How to Piece a Puppy Pocket and Put It on a Purse

comments (1) February 6th, 2009     

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MaryRay Mary Ray, contributor
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This adorable puppy block shows the world where your heart is, and it’s a great “starter” piecing project.
I found the design, originally planned for a quilt, in a vintage magazine.
I drew my own version of the asymmetrical block, starting with 1-1/2-inch squares.
This adorable puppy block shows the world where your heart is, and it’s a great “starter” piecing project.

This adorable puppy block shows the world where your heart is, and it’s a great “starter” piecing project.

Photo: Mary Ray

I didn’t design this cute puppy block—I found the idea in an old McCall’s Needlework & Crafts magazine from 1969—but I think it’s perfect for Puppy Love Month at CraftStylish.com. It’s also a great vehicle for learning to break down a block so you can sew the pieces together easily and efficiently. I made one block and used it as the detail on my tote bag/purse. You can find the pattern for the bag, by the way, in an article I wrote for Threads magazine (issue #137, June–July 2008).

This irregular block is made up of 20 squares and some of them are divided into two triangles. However, when you break it down, you get a combination of large and small triangles, squares, rectangles, and a rectangle-with-an-asymmetrical-point (if this shape has a name, my geometry memory has forgotten what it is). Now, instead of two basic small shapes, there are six that are easier to cut out and easier to piece back together. Of course, there’s more than one way to pet a puppy and probably more than one way to break down any block. But I always like to find the way that allows for the largest patches and the most direct way of seaming.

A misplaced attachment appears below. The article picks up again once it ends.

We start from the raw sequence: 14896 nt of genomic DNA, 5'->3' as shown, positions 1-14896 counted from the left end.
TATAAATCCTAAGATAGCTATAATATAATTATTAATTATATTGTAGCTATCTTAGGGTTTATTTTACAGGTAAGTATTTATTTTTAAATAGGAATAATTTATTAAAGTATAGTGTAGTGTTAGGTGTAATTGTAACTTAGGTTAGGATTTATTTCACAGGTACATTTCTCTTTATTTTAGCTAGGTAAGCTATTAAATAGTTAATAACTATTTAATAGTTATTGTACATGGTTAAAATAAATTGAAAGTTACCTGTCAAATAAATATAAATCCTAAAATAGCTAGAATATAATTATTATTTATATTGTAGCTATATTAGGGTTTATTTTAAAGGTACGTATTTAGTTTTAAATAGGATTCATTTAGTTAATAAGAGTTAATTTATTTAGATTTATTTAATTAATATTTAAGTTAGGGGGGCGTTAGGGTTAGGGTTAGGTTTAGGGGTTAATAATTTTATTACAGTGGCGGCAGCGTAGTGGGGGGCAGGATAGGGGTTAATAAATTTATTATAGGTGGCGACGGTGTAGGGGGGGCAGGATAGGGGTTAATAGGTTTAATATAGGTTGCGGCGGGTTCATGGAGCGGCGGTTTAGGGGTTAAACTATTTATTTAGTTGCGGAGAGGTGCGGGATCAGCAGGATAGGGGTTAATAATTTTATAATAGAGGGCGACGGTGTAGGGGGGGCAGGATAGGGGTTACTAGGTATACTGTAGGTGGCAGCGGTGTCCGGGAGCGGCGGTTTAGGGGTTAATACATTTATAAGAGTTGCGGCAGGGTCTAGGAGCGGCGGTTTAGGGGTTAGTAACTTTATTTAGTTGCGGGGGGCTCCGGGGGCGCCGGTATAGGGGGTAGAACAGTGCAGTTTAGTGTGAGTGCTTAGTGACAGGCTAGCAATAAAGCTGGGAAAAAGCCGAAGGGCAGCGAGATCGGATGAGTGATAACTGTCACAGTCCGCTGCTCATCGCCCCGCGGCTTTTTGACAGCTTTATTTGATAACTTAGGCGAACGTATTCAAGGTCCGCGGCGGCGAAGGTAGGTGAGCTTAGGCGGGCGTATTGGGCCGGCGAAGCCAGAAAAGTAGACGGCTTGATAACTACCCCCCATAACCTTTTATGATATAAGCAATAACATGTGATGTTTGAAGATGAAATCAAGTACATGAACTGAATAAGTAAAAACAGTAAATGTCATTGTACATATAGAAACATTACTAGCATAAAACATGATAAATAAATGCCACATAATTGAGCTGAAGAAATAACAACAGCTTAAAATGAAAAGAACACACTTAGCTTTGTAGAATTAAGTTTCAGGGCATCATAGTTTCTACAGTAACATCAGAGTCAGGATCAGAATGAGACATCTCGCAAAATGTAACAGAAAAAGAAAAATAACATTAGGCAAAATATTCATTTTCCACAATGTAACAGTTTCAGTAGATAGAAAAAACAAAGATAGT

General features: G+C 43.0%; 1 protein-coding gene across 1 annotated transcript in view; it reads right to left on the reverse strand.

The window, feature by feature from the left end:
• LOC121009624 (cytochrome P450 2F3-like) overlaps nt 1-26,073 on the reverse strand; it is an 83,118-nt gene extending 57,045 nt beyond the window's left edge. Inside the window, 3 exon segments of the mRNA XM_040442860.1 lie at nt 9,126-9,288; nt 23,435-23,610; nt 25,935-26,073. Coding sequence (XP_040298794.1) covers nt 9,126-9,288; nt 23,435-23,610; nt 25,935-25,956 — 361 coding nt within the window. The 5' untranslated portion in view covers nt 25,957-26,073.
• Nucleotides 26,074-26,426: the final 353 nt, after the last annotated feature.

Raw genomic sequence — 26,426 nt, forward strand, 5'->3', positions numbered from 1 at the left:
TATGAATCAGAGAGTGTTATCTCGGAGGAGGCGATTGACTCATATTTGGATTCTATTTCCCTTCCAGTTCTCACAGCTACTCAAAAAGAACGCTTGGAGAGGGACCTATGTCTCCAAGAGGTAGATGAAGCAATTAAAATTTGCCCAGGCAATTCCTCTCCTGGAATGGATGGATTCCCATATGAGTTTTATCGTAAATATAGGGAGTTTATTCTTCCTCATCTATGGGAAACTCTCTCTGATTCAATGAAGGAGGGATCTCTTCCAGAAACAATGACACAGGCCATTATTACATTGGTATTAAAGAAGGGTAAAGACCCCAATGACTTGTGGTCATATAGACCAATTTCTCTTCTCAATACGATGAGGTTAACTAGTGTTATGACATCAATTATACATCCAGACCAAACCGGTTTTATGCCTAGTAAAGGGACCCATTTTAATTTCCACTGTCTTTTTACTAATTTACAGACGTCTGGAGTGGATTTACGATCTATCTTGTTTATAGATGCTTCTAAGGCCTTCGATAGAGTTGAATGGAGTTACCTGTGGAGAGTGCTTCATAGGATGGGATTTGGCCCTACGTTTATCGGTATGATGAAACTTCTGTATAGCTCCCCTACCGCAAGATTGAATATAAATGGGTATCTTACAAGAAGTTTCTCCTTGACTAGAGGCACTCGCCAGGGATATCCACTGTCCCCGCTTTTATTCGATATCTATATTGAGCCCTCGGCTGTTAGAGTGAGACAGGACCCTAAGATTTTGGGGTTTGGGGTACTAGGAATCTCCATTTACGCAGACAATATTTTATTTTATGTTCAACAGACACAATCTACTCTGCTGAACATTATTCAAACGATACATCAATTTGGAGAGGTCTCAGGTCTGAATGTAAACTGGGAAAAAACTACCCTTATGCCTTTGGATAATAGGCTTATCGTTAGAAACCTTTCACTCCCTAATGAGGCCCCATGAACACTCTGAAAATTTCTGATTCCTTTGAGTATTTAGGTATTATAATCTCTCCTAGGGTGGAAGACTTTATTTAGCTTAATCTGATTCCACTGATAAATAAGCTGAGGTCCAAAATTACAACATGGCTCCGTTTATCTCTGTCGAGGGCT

The pattern is fun by itself, or multiply it to make a sweet baby quilt. Or use the idea to make an original block that honors your favorite pet.

Here's how I put my block together:


I found the design, originally planned for a quilt, in a vintage magazine.


I drew my own version of the asymmetrical block, starting with 1-1/2-inch squares.


I determined how I could most efficiently sew the block by dividing it into squares, triangles, rectangles, and a shape that’s a combination rectangle/triangle. I numbered each shape.


I made a template for each shape, adding a 1/4-inch seam allowance, from posterboard.


I cut the necessary pieces from the fabric and laid them out to determine the best sequence of sewing.


First, I sewed together pairs.


Next, I created more units.


Finally, I had three easy-to-sew-together units to complete the block.


Ed, one of my cats, looks on and questions why anyone would want to reproduce the image of a canine.

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posted in: fabric, purse, 60s, quilt

Comments (1)

FashionSweetie13 writes: this is adorably i want to make it so bad !
Posted: 10:27 pm on February 7th
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